Wednesday, June 17, 2015

Day 11 - Barcelona and style!

I'm breaking this into two posts because, well, it's me, folks. Life is always an adventure and why have a simple plane ride home when you can have complications to make it interesting? So....

We had to be up at 5:00 this morning to be ready for disembarkation at 6:05. Since we’d sent the bags down the night before, we only had out carry-on bags.

Of course, before we left, we had one more task to complete. Because of the pressure changes at the altitudes we’d be reaching on the plane, I needed to have a blood thinner. And since it was so early in the morning and everyone was getting off the ship, the medical staff was busy with other matters. Steven stepped up and said, “I’ll be glad to poke my wife!” The shot is given in the belly and he didn’t even hurt me. I know he was nervous about it, but he did well. Only a tiny little bruise where he jabbed the needle. J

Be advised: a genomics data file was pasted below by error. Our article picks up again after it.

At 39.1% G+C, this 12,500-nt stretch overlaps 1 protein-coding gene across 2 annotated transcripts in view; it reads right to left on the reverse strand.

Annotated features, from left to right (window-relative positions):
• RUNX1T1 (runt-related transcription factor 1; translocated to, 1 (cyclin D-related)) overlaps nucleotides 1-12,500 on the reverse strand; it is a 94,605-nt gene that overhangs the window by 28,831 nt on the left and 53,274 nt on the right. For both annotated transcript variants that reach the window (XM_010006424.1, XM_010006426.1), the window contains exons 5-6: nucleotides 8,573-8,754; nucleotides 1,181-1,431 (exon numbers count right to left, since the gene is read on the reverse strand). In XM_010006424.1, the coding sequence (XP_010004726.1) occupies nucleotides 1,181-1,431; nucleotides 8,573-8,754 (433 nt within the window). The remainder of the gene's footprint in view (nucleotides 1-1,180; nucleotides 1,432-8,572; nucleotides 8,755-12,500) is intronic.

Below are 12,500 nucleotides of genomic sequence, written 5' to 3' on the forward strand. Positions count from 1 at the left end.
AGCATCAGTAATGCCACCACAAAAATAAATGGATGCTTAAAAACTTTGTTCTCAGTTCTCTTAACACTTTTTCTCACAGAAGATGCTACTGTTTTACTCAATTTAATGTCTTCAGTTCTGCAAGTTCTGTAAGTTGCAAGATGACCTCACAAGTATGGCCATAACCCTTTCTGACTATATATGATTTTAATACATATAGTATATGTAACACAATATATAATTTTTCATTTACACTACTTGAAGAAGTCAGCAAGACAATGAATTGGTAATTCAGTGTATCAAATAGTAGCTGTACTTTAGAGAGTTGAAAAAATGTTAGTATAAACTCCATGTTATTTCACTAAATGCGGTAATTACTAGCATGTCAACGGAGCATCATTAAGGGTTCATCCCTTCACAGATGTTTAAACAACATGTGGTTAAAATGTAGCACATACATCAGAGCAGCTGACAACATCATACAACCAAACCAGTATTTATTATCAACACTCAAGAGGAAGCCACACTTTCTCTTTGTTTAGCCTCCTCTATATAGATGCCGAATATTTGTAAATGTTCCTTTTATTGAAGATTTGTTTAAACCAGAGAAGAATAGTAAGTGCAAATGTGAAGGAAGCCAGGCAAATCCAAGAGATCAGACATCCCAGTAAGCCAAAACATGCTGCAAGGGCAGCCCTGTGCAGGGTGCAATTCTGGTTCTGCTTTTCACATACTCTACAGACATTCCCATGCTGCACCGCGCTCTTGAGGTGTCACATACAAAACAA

Easy time off and collected our bags with no trouble. We were in the “Silver 1” group for the airport and there was only one Silver 1 bus, so no confusion there. Xavi, a Princess Cruise liaison from Barcelona, rode the bus with us to make sure everyone got to the right gate once at the airport. And this is where the problems began.

The second night of the trip, Steven had gone down to complain about the automatic door that kept banging against our stateroom wall and asked if it could be fastened open. A man at the desk said yes. An hour later (now past midnight), Steven got dressed and went down to complain again. This time a young woman was at the desk and she was quite distressed to find out we’d had to made a second request. The matter was swiftly dealt with and the doors remained open for the rest of the trip.